Market exuberance for Office 365 has inspired business mandates to adopt the cloud-hosted collaboration and productivity suite without regards to the underlying chaos. While multi-location organizations are virtualizing, operating models haven’t necessarily changed. This partial transformation that excludes automation and simplification of the network puts Office 365 deployments (and other software-as-a-service offerings) in danger of failing.
Take banking as an example — IT must design an architecture that can support the varying needs of thousands of branch locations and multiple divisions. Where the consumers at the branches might require online banking and informational video streaming, the trading division (a much smaller subset of the organization that typically makes the bulk of the revenue) will need their applications prioritized.
To achieve this, IT may start to build an overlay network, relaying this blend of application services across the plain old data network and continuing to rely on backhauling. In these situations, when a customer wants to complete a large money transfer or open an account, the data packets of this application may cross an entire continent before going back to a cloud provisioning center that is next-door. Unnecessary travel isn’t just inefficient in cost, bandwidth, and response time — it’s where chaos is born, and impacts application performance and end-user response time through increased latency during transfer.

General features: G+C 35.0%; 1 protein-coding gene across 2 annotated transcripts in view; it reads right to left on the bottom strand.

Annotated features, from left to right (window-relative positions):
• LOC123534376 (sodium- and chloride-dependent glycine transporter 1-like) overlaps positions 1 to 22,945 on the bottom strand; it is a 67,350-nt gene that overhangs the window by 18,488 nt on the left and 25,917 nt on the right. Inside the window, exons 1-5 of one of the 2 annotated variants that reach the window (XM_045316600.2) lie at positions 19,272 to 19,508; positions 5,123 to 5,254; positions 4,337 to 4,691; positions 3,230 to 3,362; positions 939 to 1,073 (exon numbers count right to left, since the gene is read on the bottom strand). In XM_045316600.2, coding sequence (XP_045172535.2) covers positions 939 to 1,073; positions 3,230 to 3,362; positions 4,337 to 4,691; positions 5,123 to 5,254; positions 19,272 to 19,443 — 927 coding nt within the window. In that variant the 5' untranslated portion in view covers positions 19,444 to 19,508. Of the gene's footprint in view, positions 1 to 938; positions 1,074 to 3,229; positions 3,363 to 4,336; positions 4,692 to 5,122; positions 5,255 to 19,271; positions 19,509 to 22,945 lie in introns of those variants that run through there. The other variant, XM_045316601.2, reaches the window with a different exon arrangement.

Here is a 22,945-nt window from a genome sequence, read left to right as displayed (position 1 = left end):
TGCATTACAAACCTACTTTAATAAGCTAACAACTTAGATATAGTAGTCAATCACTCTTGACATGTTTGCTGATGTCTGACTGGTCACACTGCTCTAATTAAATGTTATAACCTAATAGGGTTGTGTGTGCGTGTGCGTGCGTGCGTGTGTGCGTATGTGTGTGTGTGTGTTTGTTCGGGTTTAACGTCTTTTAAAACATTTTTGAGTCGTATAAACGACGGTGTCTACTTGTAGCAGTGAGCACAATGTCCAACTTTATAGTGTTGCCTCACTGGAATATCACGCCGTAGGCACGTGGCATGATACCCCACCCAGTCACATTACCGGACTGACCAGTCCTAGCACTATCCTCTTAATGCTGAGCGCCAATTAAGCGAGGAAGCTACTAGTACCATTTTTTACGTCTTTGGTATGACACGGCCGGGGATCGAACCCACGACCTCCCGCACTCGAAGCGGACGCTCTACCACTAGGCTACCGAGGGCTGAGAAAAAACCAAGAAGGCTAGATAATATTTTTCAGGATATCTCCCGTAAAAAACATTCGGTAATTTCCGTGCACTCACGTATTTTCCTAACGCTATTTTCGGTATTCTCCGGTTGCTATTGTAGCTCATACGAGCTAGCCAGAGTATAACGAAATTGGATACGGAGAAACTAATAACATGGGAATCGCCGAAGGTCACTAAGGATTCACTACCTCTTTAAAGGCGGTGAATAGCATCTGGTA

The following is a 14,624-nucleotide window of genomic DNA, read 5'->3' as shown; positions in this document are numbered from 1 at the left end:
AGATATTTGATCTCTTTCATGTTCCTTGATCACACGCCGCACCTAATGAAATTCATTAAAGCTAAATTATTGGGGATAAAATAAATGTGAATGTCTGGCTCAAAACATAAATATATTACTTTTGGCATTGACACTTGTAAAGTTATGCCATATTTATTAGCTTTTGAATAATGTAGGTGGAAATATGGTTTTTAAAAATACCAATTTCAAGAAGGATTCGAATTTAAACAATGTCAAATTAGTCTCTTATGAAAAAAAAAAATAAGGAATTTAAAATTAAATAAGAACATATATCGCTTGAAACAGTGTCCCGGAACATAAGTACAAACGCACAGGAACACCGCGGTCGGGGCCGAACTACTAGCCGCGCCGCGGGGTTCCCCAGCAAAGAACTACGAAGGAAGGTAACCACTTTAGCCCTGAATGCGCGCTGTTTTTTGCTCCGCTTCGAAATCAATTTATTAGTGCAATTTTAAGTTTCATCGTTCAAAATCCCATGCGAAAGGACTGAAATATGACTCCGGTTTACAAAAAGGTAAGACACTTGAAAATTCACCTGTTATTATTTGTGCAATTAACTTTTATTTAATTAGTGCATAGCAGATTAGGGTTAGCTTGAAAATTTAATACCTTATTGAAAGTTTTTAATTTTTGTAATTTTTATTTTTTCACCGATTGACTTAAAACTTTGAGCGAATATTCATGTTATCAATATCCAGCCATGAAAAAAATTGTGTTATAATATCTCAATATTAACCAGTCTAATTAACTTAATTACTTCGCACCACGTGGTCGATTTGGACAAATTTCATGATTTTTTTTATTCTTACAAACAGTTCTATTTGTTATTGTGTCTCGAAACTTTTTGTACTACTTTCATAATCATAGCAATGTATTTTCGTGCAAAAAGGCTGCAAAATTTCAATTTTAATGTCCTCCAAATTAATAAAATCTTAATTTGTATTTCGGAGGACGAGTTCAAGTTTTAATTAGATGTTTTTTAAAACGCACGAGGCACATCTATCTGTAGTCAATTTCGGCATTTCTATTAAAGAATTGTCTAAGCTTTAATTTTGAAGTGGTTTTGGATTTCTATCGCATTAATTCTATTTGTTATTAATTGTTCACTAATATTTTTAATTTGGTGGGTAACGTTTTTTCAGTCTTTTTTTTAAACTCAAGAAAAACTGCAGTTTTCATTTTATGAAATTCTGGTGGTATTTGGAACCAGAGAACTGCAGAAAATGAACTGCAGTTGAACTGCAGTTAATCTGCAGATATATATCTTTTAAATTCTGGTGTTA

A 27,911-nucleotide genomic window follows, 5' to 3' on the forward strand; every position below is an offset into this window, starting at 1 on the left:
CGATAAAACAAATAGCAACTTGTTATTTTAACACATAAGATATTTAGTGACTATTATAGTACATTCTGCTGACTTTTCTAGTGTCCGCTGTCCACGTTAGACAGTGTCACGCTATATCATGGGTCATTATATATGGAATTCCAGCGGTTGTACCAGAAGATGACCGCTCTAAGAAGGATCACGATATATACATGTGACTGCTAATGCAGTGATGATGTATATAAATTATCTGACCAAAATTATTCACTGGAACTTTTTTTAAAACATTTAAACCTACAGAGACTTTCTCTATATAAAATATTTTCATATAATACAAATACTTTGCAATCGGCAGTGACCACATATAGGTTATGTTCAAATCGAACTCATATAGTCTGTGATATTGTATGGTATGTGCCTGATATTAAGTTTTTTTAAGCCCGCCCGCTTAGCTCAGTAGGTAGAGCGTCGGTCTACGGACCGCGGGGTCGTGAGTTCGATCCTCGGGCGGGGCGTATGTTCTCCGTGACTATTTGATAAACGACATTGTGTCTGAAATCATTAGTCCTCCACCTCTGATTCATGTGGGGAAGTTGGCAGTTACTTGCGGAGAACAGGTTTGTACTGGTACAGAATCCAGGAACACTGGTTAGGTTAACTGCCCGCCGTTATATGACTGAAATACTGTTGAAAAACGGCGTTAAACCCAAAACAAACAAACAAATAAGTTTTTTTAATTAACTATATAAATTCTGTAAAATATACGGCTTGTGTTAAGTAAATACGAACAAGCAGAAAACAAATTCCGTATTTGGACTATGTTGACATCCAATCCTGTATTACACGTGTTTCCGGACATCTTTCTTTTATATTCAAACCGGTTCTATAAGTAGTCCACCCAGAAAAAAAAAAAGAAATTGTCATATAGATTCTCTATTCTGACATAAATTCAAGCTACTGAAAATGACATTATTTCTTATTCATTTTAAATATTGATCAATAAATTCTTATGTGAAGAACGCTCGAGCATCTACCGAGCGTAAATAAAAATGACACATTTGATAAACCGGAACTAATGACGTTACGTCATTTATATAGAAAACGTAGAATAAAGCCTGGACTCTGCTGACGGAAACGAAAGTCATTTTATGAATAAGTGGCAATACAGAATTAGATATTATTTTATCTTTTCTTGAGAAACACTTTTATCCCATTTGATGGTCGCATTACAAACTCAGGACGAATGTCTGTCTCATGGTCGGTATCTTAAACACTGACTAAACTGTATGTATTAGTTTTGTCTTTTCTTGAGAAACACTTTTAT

Chaos Takes Many Forms, But Always Creates the Same Challenges
Chaos isn’t limited to backhauling or using generic devices to route traffic. Instead, it can include:
Stacking physical hardware appliances with different network functions in an attempt to enforce business policies at the branch edge of the network
Running a separate infrastructure for important business functions
Using connectivity that was chosen based on price, rather than performance and agility
A network platform lacking orchestration or automation capabilities
Regardless of the exact network configuration, chaos consistently creates the following challenges when attempting to deploy Office 365:
Poor Performance and End-User Experience - Long and inefficient traffic patterns add latency and diminish the user experience. Additionally, without any orchestration or automation there is no distinction between transactional or bulk application types for appropriate performance and availability controls.
Increased Costs - While on the surface, replacing legacy desktop applications appears to be a cost reduction, deploying Office 365 on existing architecture without fine-grained application policy and bandwidth controls leads to increasing connectivity costs to manage the application demands.
Diminished Visibility - The complexity of chaos can lead to confusion or clouding of current bandwidth usage, unimportant traffic traveling across an expensive MPLS connection, and over-provisioning to combat poor performance that is unrelated to bandwidth.
[previously posted on APM Digest, https://bit.ly/2QqZ5Yf]